How to Freeze Salsa With Corn & Black Beans

How to Freeze Salsa With Corn & Black Beans thumbnail
Can and freeze salsa to be enjoyed months from now.

Salsa is a flavorful and colorful addition to many meals, as well as great way to preserve some of your garden-fresh goodness. But following proper canning steps now is essential to savoring the best salsa later. Virtually any salsa, including those with corn and black beans, can be frozen. Recipes that include cooked tomatoes and chiles, rather then those with uncooked, typically freeze better.

Things You'll Need

  • Salsa
  • Freezer-safe canning jars with rings and lids
  • Jar grabber
  • Large pot
  • Large spoons and ladles
  • Jar funnel
  • Water bath canner (a huge pot to sanitize the jars after filling)
Show More

Instructions

    • 1

      Sanitize the jars using a dishwasher -- some have a sanitize setting. You can also use a couple of large pots. Simply set the jars in a pot of water with a teaspoon of bleach for every two cups of water and let them sit for about five minutes, then dunk them in cold water to rinse. Finally, place the jars in a large pot of hot water for several minutes.

    • 2

      Fill the jars with salsa using the funnel, leaving about 1/4-inch of space at the top. Run a wooden utensil through the salsa to remove any air bubbles. Tighten the lid and ring around the jar to completely seal the salsa. You can use store-bought or homemade salsa. However, salsa with cooked ingredients -- particularly those that emit liquid, like tomatoes and chiles -- yields the best results.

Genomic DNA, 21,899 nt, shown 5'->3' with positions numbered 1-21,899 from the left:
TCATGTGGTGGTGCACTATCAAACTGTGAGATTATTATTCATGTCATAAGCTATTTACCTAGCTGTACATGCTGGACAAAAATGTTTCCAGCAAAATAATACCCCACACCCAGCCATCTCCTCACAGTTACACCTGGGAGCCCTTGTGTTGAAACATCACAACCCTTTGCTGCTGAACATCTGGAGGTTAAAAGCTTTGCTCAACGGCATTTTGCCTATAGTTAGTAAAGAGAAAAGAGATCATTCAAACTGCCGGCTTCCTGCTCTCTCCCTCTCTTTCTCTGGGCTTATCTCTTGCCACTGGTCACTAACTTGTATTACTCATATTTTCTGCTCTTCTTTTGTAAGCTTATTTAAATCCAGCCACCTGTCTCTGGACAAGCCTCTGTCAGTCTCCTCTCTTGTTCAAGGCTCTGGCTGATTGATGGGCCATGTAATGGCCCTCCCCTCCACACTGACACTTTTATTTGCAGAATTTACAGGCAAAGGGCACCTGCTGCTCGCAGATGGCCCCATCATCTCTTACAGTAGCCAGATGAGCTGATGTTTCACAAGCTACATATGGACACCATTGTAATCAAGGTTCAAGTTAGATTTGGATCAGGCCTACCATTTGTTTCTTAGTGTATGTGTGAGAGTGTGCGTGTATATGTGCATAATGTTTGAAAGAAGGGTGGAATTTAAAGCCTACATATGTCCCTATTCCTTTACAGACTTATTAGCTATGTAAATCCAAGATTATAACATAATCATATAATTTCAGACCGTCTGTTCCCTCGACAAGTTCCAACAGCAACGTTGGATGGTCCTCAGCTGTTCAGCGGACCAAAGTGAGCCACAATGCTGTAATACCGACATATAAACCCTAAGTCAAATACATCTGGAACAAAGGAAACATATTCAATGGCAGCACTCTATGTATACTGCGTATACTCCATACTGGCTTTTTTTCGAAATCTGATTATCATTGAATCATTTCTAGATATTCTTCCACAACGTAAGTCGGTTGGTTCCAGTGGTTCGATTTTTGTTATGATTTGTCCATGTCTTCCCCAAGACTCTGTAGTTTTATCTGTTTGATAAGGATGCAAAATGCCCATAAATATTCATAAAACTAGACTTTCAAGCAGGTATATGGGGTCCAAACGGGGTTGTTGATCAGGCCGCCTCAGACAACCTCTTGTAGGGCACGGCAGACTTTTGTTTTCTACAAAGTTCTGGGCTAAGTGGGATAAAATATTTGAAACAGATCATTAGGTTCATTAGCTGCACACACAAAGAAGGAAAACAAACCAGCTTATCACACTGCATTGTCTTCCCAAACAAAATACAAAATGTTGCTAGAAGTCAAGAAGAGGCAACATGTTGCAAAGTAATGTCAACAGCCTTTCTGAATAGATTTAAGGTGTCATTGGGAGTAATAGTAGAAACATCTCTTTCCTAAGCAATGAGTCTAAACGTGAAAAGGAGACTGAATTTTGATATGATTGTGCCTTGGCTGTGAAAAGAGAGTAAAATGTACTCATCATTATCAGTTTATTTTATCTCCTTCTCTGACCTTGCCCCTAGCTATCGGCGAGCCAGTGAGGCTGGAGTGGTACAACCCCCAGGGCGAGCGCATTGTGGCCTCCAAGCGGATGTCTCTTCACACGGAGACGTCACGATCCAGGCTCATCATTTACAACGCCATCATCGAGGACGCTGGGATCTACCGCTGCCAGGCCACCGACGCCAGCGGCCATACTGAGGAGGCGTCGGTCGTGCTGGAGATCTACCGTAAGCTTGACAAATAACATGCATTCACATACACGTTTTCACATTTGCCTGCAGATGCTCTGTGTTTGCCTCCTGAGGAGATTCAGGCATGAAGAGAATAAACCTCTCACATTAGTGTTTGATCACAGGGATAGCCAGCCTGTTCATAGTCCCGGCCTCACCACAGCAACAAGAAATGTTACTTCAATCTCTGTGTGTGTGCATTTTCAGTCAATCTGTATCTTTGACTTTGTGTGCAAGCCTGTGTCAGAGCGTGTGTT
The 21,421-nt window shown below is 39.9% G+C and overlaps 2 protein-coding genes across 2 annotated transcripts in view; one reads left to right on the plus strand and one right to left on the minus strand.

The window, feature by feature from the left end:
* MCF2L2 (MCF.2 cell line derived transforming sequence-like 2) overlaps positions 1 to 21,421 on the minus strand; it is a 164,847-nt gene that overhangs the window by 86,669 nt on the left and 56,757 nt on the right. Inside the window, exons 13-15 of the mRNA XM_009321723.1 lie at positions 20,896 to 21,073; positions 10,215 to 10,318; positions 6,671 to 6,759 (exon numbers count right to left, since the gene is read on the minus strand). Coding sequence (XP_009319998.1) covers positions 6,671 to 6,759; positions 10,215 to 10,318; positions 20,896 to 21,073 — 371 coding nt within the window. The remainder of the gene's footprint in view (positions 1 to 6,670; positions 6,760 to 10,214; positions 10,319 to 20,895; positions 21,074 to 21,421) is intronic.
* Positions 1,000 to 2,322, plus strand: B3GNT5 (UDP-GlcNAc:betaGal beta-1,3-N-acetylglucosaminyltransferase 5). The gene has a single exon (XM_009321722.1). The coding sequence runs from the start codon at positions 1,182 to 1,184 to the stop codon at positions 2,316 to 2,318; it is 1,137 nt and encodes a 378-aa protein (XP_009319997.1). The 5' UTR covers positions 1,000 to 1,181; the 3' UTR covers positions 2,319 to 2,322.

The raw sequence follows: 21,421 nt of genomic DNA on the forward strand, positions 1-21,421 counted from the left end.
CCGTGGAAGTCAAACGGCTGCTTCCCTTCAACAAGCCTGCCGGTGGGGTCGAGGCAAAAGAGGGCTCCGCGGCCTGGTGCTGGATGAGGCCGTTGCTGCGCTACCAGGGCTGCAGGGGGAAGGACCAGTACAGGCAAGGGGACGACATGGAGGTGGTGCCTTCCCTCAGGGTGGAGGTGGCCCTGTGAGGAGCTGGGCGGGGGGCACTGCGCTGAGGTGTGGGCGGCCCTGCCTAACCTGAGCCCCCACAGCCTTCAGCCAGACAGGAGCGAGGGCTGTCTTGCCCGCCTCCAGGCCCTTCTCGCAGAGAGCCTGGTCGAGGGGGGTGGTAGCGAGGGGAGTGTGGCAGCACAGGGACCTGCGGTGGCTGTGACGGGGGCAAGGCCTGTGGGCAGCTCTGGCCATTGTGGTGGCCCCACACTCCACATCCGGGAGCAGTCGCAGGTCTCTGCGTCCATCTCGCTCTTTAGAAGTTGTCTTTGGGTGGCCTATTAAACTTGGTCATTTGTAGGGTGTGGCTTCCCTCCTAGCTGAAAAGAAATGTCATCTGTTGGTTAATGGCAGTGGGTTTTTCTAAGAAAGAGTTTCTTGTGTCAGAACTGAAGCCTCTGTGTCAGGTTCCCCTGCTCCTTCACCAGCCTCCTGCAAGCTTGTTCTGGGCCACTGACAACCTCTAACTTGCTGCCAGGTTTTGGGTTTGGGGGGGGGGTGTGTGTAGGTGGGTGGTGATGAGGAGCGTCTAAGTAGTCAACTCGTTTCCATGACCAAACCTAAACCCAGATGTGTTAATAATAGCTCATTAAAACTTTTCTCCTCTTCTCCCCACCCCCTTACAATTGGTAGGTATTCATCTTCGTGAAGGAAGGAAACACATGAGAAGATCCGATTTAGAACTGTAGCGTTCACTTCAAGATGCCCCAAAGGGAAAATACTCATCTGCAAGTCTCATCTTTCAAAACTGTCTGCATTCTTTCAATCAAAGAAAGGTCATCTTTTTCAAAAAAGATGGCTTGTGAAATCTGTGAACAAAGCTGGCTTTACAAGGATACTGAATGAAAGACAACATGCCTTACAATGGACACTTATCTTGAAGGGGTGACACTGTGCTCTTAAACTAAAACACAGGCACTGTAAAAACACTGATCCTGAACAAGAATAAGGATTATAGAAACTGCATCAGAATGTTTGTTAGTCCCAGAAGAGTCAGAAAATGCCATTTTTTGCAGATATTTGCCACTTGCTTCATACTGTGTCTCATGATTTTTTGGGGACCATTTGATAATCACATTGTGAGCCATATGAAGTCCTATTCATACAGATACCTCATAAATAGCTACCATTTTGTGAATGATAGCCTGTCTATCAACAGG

• 3

      Place the jars in the canner with at least one or two inches of water on top of them. Keep the jars in a boiling water bath for 15 to 25 minutes. Bath time is relative to elevation; see U.S. Food and Drug Administration (FDA) recommendations for specifics.

    • 4

      Lift the jars out of the water and let them cool in a draft-free space overnight where they won't be bumped to allow the salsa to settle and prevent air bubbles. The rings can then be removed. Test the jars to be sure they're fully sealed; if the lid pops up, they're not.

    • 5

      Place the jars in the freezer.

Tips & Warnings

  • The FDA has specific recipe details regarding the level of acid -- primarily tomatoes -- in the salsa. The agency also recommends not substituting vinegar for lemon juice in any homemade recipes. See the FDA website for details.

Related Searches

References

  • Photo Credit ITStock Free/Polka Dot/Getty Images

Related Ads

Recent Blog Posts

How to Make a Basic Vinaigrette
by Jennifer Farley

Did you know it’s very¬†easy to make homemade vinaigrette? It’s fast, easy and so worth it. I have never encountered a store-bought vinaigrette that is anywhere near as tasty¬†as a basic homemade version. Bottled vinaigrettes are overpriced and they’re also … Continue reading →

Chicken and Spinach Skillet Pasta
by valeriebrunmeier

When it’s a busy night and you have a family to feed, hearty, one-pot dishes can be your saving grace. This recipe, with juicy chicken, creamy sauce and fresh spinach, is sure to please everyone at the table. My obsession … Continue reading →

See all posts
Featured